Experiments have demonstrated that single photoisomerizations in amphibian and primate rods can cause the suppression of 3-5% of the dark circulating current at the response peak (Baylor, D. A., T. D. Lamb, and K. W. Yau. 1979. J. Physiol. (Lond.). 288:613-634; Baylor, D. A., B. J. Nunn, and J. L. Schnapf. 1984. J. Physiol. (Lond.). 357:575-607.). These results indicate that the change in [cGMP] effected by a single isomerization must spread longitudinally over at least the corresponding fractional length of the outer segment. The effective longitudinal diffusion coefficient, D(x), of cGMP is thus an important determinant of rod sensitivity. We report here measurements of the effective longitudinal diffusion coefficients, D(x), of two fluorescently labeled molecules: 5/6-carboxyfluorescein and 8- (fluoresceinyl)thioguanosine 3',5'-cyclic monophosphate, introduced into detached outer segments via whole-cell patch electrodes. For these compounds, the average time for equilibration of the entire outer segment with the patch pipette was ~6 min. Fluorescence images of rods were analyzed with a one- dimensional diffusion model that included limitations on transfer between the electrode and outer segment and the effects of intracellular binding of the dyes. The analyses yielded estimates of D(x) of 1.9 and 1.0 μm2 · s-1 for the two dyes. It is shown that these results place an upper limit on D(x) for cGMP of 11 μm2 · s-1. The actual value of D(x) for cGMP in the rod will depend on the degree of intracellular binding of cGMP. Estimates of the effective buffering power for cGMP in the rod at rest range from two to six (Lamb and Pugh, 1992; Cote and Brunnock, 1993). When combined with these estimates, our results predict that for cGMP itself, D(x) falls within the range of 1.4-5.5 μm2 · s-1.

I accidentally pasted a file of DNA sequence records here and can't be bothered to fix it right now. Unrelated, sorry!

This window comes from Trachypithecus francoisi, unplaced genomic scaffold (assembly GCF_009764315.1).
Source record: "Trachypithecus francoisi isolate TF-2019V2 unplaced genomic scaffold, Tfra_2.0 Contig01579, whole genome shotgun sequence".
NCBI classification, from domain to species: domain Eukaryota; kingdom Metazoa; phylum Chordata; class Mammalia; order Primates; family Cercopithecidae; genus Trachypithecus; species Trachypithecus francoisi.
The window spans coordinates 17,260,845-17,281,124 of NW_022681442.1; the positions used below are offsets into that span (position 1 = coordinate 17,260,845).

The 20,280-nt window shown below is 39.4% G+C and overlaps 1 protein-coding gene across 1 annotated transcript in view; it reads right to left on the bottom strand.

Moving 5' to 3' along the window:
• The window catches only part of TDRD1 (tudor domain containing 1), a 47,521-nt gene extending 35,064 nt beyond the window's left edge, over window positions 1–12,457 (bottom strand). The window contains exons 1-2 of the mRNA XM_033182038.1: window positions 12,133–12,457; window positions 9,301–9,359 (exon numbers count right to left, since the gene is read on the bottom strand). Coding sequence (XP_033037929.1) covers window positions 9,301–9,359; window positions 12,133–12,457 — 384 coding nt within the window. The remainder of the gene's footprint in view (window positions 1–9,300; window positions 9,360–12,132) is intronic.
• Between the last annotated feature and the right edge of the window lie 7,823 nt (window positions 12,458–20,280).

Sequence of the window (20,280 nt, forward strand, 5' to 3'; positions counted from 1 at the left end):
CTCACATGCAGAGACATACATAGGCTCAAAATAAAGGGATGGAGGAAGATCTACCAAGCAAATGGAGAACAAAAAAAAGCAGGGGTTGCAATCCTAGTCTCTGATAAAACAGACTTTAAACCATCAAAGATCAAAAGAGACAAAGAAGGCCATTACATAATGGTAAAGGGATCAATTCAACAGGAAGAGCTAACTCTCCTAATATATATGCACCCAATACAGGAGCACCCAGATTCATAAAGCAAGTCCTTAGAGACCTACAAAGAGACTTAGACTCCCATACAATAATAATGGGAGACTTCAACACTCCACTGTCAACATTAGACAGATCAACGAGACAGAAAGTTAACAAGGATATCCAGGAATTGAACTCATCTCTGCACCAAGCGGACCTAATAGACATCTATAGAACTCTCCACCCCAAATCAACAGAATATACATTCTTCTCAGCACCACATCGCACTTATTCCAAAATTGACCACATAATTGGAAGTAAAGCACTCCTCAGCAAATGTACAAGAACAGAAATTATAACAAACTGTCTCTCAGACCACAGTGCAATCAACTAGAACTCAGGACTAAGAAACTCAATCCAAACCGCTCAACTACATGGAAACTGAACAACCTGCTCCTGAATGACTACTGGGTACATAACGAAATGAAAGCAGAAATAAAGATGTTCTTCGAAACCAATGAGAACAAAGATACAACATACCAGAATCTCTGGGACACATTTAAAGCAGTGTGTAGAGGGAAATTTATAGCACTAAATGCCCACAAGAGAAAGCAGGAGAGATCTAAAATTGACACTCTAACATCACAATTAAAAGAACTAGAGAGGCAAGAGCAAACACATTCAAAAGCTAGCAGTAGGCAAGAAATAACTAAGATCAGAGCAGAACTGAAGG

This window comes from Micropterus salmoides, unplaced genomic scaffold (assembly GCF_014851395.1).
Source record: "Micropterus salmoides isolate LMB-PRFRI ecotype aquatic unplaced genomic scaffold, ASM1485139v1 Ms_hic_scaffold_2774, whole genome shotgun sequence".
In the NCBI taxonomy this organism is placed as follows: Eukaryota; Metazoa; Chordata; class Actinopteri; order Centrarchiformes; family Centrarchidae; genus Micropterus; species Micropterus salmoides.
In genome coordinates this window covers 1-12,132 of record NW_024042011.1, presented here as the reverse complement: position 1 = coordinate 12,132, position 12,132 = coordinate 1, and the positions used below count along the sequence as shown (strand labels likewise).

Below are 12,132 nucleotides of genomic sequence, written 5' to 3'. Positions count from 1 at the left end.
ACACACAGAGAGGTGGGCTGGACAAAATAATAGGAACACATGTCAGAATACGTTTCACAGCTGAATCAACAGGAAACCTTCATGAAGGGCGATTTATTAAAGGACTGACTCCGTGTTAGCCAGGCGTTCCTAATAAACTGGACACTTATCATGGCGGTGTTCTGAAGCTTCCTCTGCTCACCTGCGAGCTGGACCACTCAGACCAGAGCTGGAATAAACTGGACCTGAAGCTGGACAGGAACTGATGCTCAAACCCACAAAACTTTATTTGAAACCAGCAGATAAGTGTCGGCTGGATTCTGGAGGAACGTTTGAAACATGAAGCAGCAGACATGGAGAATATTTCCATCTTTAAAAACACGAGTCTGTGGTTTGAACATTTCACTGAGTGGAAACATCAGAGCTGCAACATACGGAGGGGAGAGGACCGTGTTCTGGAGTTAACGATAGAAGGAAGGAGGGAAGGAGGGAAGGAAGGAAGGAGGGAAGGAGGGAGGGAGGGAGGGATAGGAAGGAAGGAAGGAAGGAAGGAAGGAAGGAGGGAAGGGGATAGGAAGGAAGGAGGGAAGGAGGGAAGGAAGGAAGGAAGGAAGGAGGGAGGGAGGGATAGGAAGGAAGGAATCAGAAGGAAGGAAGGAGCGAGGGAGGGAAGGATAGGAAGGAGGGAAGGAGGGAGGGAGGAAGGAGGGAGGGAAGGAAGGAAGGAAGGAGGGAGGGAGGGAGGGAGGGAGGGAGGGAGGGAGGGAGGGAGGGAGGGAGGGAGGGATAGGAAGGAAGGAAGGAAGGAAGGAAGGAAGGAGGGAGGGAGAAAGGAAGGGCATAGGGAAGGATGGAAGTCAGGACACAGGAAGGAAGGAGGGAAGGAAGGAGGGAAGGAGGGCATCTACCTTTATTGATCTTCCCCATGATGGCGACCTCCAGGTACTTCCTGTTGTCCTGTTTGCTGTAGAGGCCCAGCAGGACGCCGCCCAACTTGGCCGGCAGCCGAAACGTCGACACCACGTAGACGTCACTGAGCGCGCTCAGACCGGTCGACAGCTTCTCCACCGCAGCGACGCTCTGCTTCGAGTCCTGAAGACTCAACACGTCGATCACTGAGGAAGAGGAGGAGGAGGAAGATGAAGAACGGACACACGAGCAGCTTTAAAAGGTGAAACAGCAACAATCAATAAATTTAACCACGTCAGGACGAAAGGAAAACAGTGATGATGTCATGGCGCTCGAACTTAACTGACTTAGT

|Original language||English (US)|
|Number of pages||18|
|State||Published - 1993|
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